Labour would face 'shopping list of demands' from unions, say Tories

To Do List Kimberly Vohsen

The justice secretary, Chris Grayling, is expected to claim on Thursday that Ed Miliband would be forced to agree to a "shopping list of demands" from union bosses if he became prime minister.

In a speech in central London, he will argue that a Labour government would borrow £166bn more during the next parliament and claim Miliband would be "more dependent on union money in 2015 than any Labour leader before him".

Although the speech is not due to be delivered until 11am, Labour have already dismissed the criticisms as ludicrous. Speaking ahead of the speech, Grayling told Sky News that the Tories were "taking the debate to the Labour party today over the whole issue of their tax and spending plans".

"We've got independent analysis carried out by the Treasury looking at the difference between how we would handle tax and spending and borrowing in the next parliament compared with their plans," he said.

"And what we've been told is that they would spend effectively £166bn more than we would, borrowing money, increasing the debt for every individual taxpayer in this country by £5,500."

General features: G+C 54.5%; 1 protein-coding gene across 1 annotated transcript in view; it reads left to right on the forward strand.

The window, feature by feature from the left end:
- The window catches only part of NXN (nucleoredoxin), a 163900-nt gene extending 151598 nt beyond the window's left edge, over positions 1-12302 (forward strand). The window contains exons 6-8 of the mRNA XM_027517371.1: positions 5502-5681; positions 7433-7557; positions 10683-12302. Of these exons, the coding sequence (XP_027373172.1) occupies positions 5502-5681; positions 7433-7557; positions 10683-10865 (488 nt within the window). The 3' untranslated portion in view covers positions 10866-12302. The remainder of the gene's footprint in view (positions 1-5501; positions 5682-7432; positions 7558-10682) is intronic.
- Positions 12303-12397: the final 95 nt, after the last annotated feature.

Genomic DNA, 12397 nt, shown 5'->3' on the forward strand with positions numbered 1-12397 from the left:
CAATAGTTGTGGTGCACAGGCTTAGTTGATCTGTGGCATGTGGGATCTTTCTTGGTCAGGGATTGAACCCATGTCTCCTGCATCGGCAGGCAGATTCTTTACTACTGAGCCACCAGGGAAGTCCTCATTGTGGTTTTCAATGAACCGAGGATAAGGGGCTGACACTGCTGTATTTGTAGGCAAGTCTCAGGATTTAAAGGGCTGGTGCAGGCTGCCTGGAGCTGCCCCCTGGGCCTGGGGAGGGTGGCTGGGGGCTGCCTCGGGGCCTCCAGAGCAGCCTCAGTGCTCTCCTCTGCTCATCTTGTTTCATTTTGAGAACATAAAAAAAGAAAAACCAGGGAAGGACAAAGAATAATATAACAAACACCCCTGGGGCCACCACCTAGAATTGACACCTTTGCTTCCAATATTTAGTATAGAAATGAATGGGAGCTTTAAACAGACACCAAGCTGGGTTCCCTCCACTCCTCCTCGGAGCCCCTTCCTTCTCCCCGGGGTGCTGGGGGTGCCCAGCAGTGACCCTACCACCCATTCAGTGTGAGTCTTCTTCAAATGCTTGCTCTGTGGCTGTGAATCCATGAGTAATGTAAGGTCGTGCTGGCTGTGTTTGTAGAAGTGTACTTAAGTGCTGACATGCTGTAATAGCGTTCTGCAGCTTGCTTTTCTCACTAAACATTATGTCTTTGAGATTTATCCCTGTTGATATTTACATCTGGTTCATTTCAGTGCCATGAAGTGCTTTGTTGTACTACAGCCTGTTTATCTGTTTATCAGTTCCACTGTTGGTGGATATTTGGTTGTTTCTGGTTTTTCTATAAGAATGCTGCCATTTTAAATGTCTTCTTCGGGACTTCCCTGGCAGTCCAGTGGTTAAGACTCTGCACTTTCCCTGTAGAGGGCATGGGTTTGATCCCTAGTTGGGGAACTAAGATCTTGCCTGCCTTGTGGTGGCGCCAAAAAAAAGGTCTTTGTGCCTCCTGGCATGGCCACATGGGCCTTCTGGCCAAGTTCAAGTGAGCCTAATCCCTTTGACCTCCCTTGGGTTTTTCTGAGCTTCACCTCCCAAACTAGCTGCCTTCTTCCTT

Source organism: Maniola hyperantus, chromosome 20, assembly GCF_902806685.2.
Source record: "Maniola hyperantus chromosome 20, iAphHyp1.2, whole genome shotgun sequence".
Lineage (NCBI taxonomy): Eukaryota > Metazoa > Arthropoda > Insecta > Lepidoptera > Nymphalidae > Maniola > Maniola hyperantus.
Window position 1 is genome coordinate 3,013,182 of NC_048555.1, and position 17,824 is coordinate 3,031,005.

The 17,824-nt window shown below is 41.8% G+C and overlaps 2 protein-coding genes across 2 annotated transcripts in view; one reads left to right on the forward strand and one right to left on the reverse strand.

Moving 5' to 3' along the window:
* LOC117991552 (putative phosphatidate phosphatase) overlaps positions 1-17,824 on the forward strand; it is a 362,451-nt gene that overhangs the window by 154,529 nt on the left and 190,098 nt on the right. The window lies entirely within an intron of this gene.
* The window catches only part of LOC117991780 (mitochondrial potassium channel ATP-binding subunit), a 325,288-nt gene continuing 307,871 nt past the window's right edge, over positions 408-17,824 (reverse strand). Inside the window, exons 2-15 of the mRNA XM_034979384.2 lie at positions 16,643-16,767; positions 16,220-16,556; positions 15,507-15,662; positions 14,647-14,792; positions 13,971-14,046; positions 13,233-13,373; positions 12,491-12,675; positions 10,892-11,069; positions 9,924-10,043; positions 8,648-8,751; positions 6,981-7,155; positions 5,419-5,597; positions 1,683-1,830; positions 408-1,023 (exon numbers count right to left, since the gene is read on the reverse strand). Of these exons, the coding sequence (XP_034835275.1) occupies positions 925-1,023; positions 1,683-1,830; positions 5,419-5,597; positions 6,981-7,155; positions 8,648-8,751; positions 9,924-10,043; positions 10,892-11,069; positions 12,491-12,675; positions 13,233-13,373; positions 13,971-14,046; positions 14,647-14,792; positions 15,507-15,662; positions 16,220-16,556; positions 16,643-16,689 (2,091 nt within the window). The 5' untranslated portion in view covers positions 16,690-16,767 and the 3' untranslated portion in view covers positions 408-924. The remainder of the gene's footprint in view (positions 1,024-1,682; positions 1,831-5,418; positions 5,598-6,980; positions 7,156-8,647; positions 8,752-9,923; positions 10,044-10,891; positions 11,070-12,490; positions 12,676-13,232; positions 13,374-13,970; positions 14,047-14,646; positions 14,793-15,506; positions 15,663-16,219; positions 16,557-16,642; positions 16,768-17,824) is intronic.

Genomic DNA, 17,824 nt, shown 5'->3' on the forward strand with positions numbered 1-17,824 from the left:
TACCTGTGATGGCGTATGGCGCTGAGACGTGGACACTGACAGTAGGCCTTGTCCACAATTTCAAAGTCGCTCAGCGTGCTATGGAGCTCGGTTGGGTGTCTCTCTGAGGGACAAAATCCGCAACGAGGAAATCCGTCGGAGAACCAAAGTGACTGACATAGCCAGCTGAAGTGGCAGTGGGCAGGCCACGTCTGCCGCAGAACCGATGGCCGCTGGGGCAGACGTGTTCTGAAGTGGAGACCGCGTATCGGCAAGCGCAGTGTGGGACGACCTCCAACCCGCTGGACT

He accused Labour of having "a reckless plan that is being driven … by an old-style leftwing Labour ideology".

Challenged on BBC Radio 4's Today programme over the Tories' reliance on City donors and oligarchs, Grayling rejected the criticisms saying that his party's donors would not influence policy.

He also defended a £160,000 donation to the Conservatives from the wife of a former member of Vladimir Putin's government, which she has paid to play tennis with the prime minister David Cameron.

Grayling said the payment from the wife of Lubov Chernukhin was "entirely legitimate".

The government is pushing for tougher sanctions against Russia, and the prime minister has been accused of hypocrisy over the donation.

Michael Dugher, the shadow Cabinet Office minister, said that Grayling's claims were "absolute garbage".

He said: "Chris Grayling seems to have confused the Labour party, who never have and never will link donations to policy, with the Conservative party who have rewarded the few City fat cats, who give them millions of pounds, with tax cuts for millionaires and hedge funds.

"Unlike the Tories, who rely on dodgy dinners and huge donations from hedge funds, the largest section of Labour's funding comes from our members, a fact we're proud of.

"Rather than wasting people's time with these pathetic smears, the Tories should be getting their own house in order," he said.

Powered by Guardian.co.ukThis article was written by Rajeev Syal, for theguardian.com on Thursday 31st July 2014 09.30 Europe/London

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